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Yesterday the ReSharper Twitter Account tweeted about a Zen Coding Plug-in available as a PowerToy. If you’re not familiar with Zen Coding, check out this link. I received a couple of emails from people asking about the PowerToys and what exactly they were, and to be honest, I wasn’t really surprised. I don’t think many have actually heard of them. So I decided to follow Hanselman’s advice of minimizing key strokes, thus the post.


What are they?

The Power Toys are a series of plug-ins that have been written by the ReSharper developer team, and have been used in fact internally as samples of ReSharper’s API.


Where can I get them and how do I install them?

You can download the PowerToys for ReSharper 5 from the Early Access Program page (for previous versions, see What next?), which is here.



Unless there’s some API change, there are normally compatible from one build to the next, but just to be safe, download the one corresponding to the nightly build you have.



They are packaged up in a zip file that contains MSI installers for each individual plug-in, as well as a PowerToys Pack which includes them all (and you can pick and choose which one you want during the installation process). Best option is to just pick the full pack. Each MSI is also suffixed with a version, 8 corresponding to Visual Studio 2005, 9 to 2008 and 10 to 2010.

The zip file also contains another zip with the source code, which you can compile and install, if you don’t want to use an installer. If you’re doing this, compile them and place them under the %Program files%\JetBrains\ReSharper\Bin\Plugins folder. Normally best to create a folder for each plug-in (If you’re just interested in having the source but prefer to use the MSI, the installer will also install the source for you).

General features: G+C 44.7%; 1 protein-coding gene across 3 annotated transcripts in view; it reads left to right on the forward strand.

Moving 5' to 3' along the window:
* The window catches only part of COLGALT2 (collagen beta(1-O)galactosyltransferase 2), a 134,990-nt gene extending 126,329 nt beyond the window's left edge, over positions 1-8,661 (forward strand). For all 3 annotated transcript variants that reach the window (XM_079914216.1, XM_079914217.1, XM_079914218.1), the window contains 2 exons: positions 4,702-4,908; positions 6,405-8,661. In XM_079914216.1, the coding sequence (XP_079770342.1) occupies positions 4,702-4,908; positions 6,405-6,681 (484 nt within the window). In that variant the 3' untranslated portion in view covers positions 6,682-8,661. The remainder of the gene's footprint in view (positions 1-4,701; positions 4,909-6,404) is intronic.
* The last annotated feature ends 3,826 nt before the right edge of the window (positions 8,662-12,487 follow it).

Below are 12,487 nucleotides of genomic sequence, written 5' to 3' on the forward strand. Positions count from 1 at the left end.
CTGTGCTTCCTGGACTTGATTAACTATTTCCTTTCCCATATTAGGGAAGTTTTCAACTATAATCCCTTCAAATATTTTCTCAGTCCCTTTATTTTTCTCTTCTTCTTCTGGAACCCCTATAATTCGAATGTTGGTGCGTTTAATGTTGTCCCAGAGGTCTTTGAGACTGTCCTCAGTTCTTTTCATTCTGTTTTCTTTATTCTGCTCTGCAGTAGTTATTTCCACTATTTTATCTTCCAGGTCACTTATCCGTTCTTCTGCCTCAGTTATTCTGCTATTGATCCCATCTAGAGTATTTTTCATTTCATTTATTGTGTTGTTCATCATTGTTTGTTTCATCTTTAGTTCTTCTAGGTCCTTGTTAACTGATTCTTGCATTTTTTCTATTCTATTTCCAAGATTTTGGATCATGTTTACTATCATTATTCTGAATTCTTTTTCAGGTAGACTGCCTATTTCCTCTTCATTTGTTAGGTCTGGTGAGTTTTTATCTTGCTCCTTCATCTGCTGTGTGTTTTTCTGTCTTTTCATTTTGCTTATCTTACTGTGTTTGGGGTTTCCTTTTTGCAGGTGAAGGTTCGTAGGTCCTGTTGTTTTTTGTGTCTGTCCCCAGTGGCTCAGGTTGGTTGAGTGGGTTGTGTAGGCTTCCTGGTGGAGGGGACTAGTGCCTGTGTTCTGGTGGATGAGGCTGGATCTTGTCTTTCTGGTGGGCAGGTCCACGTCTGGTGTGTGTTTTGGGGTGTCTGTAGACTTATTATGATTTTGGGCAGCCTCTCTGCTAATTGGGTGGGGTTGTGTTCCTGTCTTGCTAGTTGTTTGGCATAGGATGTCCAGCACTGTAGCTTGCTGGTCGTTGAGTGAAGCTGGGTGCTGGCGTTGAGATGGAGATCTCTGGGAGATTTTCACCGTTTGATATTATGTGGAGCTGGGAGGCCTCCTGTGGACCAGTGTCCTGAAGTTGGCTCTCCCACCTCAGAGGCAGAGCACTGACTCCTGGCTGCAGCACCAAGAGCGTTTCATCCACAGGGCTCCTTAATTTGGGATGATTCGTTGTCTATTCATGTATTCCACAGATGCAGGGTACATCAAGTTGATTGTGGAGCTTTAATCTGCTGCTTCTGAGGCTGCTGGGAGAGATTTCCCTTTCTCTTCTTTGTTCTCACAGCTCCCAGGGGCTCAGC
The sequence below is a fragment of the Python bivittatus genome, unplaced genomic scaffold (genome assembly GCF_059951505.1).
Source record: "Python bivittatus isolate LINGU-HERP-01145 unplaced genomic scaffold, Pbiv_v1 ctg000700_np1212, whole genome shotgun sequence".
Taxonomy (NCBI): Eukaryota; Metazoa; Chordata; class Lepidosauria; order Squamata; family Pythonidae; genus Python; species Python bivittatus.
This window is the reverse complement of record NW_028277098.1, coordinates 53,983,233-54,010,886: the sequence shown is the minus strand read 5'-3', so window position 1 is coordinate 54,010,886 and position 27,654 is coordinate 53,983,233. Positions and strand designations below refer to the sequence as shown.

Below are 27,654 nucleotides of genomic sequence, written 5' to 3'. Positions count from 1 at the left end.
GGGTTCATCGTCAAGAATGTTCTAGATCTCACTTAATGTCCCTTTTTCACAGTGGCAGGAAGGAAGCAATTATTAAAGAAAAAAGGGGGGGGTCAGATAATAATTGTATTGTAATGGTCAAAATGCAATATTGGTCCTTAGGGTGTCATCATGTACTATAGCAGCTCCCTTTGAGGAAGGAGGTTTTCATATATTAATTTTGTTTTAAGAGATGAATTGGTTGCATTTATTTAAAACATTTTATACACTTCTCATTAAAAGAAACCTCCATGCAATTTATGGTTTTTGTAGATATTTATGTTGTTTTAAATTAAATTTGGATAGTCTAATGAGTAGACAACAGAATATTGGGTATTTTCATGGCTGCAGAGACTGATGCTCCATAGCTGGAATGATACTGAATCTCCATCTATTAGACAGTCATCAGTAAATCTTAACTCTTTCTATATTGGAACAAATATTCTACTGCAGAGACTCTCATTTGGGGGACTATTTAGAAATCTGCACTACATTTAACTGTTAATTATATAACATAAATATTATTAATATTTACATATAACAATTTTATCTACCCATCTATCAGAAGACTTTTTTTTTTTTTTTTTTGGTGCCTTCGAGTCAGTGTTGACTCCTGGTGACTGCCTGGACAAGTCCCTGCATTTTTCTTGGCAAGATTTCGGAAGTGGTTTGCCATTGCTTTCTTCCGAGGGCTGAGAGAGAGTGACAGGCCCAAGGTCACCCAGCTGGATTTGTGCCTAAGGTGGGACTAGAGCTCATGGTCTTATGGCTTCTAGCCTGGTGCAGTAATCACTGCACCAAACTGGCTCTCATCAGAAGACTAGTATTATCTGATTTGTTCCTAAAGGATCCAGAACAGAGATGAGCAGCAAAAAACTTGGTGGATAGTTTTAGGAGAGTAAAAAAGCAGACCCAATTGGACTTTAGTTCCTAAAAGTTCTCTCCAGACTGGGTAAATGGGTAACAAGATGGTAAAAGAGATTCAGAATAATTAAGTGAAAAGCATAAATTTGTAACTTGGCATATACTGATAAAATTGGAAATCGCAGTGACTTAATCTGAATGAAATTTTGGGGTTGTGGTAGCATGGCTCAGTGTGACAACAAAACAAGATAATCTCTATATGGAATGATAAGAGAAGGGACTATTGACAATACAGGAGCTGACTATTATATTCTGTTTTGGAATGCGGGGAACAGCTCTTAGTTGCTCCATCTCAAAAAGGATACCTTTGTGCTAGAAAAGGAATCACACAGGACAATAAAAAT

Once you install them, they should appear as plug-ins under the ReSharper menu:




As you can see from the list, there are quite a few goodies in there, not only Zen Coding!


What next?

The PowerToys are not only valuable in terms of the functionality they provide, but also serve as an example of how to write ReSharper plug-ins and interact with the ReSharper API, but they’ve never been released passed Early Access Programs. That is one reason 4.5 PowerToys are not available.

However, we want to change that. We not only want to make them available, but also to document them and offer them as a true OSS project, where the developer community can contribute to them, be it with additional features, bug fixes or providing completely new plug-ins.

This is something that I personally think would be valuable for the community. If you like this idea or have other suggestions, please feel free to give me feedback.